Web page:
||April 28, 2000
South Himsworth Township has rich history
||Photo from South Himsworth’s 1990 Centennial History Book:
The People of South Himsworth shows the Bingham and Dey Lumber Yard.
*When this article appeared the municipalities of Trout Creek,
South Himsworth and Powassan where autonomous but have been now amalgamated
under the name Powassan.
South Himsworth Township (now with 617 households) was surveyed in 1876
as a part of Himsworth Township and became South Himsworth in 1890.
This Township, like many others, was named by the provincial government
for people, usually politicians, who served the province well. In
this case it was W.A. Himsworth, a lawyer and long standing provincial
civil servant at the time, who got the nod.
Two and a half percent of South Himsworth is taken up by the two municipalities
of Powassan and Trout Creek.
South Himsworth’s 1990 Centennial History Book: The People of South Himsworth,
provides an excellent overview of the Township’s first hundred years with
an emphasis on the early years.
The book profiles the settlement patterns and the growth of business
along with profiles of early families. It also provides a sense of
what life was like in those days throughout the north. Any library
with a local history section would be well served by a copy of the book,
if they don’t already have one, and copies are still available at the Township
office (705 724-2740). *The extra copies of the South Himsworth History
Book were sold to the Powassan Historical Society when Powassan, South Himsworth
& Trout Creek amalgamated. The books are now $20 & can be purchased by
contacting Gladys Piper in Powassan at 705-724-2206
Logging and some settlement took place prior to the establishment of
the township in 1890, especially after the passing of the railway through
the area in the mid-1880s. Settlers came in from the Nipissing Colonization
Road and up the road beside the South River from Lake Nipissing.
By the turn of the century most of the land had been granted to a wide
variety of immigrants from around the world. Powassan (1905) and
Trout Creek (1912) became centres of economic and social activity.
Highway 11 brought better transportation, more people and improved business
opportunities when it went through in the early 1930s. People receiving
land grants were required to clear 15 acres and build a small home within
five years to maintain their property. Many chose to stay close to
the South River, the Trout Creek or the Genesee Creek because of the water
and the roads left along their banks by loggers transporting their logs.
One small group of settlers gathered in the south-west corner of the
township on the road from Commanda. It was known as the Barrett settlement
after one of the key families there.
It became a temporary stopping place and had a post office, school and
church. Many of the well-known families such as the Corkerys, Weilers,
Hummels, Geislers and Conrads settled there. As nearby Trout Creek
developed the settlement faded.
As the farms began to have produce, logs and tanbark to sell to supprt
their expanding families, commerce began to develop in the township.
The Corkerys, for example, set up a sawmill on the South River
at a point that is still known as “the Corkery chute.”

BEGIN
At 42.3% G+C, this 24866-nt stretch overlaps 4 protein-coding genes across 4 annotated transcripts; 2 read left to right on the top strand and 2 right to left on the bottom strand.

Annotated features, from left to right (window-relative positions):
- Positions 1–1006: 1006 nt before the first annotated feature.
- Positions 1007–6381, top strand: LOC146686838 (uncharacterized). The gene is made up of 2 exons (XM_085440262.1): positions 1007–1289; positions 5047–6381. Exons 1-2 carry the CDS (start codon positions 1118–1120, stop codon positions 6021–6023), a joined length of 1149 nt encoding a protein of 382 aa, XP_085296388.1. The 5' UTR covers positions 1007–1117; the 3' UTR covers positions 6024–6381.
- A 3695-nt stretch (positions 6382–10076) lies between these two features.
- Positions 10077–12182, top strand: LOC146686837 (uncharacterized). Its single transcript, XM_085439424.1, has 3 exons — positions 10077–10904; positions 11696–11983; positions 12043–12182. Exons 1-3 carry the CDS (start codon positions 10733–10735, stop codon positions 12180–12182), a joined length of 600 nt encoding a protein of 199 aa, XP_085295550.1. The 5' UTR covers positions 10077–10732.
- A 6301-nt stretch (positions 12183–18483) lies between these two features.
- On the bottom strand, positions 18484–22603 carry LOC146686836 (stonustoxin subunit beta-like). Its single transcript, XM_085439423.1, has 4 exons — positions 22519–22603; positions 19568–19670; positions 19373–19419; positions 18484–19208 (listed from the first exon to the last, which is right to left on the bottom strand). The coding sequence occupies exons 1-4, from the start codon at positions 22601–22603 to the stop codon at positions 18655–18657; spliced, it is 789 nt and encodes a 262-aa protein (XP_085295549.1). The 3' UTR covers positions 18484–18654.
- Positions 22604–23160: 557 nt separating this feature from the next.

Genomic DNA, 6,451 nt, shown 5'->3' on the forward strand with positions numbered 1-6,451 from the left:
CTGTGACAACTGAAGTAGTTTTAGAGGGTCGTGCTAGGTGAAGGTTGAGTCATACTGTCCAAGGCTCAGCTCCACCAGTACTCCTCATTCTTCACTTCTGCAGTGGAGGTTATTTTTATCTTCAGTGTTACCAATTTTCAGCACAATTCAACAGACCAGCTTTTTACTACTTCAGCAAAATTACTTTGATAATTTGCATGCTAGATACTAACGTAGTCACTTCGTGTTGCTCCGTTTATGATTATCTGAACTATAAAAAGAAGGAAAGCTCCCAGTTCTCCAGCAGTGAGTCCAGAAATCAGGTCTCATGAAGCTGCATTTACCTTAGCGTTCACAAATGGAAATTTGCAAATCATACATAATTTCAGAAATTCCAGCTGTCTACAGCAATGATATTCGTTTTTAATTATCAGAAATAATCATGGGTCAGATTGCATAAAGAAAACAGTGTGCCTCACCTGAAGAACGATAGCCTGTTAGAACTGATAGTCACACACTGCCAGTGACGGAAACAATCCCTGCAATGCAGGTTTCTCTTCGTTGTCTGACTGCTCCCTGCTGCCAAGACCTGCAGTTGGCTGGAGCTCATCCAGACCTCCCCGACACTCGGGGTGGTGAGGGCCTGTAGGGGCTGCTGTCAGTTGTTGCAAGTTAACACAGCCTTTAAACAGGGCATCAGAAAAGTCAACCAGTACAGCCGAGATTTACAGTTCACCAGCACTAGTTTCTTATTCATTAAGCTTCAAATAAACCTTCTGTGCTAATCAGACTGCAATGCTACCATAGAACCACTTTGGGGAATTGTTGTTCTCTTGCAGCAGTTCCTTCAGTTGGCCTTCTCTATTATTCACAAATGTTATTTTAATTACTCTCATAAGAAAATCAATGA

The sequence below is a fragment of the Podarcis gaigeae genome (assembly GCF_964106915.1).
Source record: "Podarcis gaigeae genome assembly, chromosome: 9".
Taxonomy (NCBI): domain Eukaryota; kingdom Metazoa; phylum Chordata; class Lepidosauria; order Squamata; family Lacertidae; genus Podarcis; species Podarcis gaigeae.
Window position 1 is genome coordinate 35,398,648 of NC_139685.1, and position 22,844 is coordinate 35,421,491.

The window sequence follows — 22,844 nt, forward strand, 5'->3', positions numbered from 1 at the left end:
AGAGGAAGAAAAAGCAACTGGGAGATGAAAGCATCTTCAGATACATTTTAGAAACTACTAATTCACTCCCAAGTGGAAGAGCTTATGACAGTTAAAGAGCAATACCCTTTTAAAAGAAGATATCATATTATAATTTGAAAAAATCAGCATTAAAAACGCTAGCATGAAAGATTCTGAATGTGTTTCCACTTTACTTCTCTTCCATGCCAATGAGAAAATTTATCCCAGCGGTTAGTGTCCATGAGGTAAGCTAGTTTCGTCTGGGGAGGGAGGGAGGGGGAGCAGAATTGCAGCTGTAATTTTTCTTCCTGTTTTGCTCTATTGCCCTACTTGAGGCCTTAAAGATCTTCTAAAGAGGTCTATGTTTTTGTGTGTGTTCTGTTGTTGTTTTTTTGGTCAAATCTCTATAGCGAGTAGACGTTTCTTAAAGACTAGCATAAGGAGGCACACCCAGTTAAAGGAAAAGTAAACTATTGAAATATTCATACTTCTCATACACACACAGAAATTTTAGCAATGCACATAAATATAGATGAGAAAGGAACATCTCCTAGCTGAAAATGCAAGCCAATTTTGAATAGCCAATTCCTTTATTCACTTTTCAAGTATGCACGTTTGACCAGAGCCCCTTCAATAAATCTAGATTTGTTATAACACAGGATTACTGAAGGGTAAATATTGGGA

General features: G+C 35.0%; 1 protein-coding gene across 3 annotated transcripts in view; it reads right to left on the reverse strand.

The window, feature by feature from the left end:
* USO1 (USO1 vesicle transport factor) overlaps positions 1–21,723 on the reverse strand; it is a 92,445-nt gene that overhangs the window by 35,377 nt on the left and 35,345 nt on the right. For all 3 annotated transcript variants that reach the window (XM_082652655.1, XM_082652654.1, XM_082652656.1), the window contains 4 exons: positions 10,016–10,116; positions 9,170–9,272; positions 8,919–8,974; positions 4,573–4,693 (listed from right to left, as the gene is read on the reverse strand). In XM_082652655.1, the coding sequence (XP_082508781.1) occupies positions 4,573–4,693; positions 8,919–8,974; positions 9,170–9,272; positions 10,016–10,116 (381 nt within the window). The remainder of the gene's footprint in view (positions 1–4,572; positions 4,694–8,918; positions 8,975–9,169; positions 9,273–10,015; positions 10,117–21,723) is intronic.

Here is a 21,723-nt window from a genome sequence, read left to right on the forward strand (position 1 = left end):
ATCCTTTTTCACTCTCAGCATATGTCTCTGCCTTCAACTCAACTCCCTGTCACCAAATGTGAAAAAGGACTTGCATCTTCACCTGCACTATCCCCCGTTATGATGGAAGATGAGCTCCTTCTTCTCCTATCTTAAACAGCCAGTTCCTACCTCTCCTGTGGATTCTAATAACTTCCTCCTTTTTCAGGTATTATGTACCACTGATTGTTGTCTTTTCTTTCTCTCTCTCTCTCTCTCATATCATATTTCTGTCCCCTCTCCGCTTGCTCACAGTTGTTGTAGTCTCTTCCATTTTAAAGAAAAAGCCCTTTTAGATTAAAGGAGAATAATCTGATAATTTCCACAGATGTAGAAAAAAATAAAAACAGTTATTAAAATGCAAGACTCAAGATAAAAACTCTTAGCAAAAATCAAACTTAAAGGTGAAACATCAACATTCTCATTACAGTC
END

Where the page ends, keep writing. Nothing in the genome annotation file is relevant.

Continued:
Water power was used to make shingles and to run a grist mill to make
flour. This chute, like several others on the South River, has now
been tapped for hydro electric power.
Henry Montieth established a successful sawmill on the Genesee Creek
in the south-east corner of the township, purchasing many of his logs from
nearby Chisholm Township.
Bingham and Dey
At the original site of Powassan on the South River, Bingham and Dey built
a large lumber mill and shipped their lumber down the South River and across
Lake Nipissing to the Canadian Pacific Railway.
The later flooding of the valley at this location for an Ontario Hydro
dam and power plant forced several families to relocate. The area
is still referred to as the “Bingham Chute.”
A perusal of The Centennial History Book provides many insights into
those pioneer days. Not only were there large families but there
were numerous marriages among these families, most of which worked out
well and provided many offspring.
One remarkable example is the marriage of four Kunkel brothers to four
sisters from the Rick (Rich) family. Kathleen (Kunkel) Stockhill,
one of the children of Joe Kunkel and Helena Rick, gave me a copy of a
1950 Toronto Telegram featuring a story of these marriages which at the
time had produced 63 grandchildren and 41 great-grandchildren. It
would be interesting 50 years later to look at that family tree.
The Centennial History Book also shows how life in South Himsworth fused
with life in Trout Creek and Powassan. For example, the roster of
Reeves shows that Milton Carr and Gilbert Trussler who played such an important
role in Trout Creek were Reeves in South Himsworth. Similarly, W.
F. Clark and W.J. Trenouth from Powassan were Reeves in South Himsworth
on other occasions.
It appears that the current amalgamation talks among Powassan, Trout
Creek and South Himsworth will create a new municipality on January 1,
If the friendly relations and marriages of the past are any indication,
this “marriage” should be a happy and productive one, even though it appears
to be a bit of a shotgun wedding.
||Photo from South Himsworth’s 1990 Centenial History Book:
The People of South Himsworth shows the mill gang at the lumber yard.
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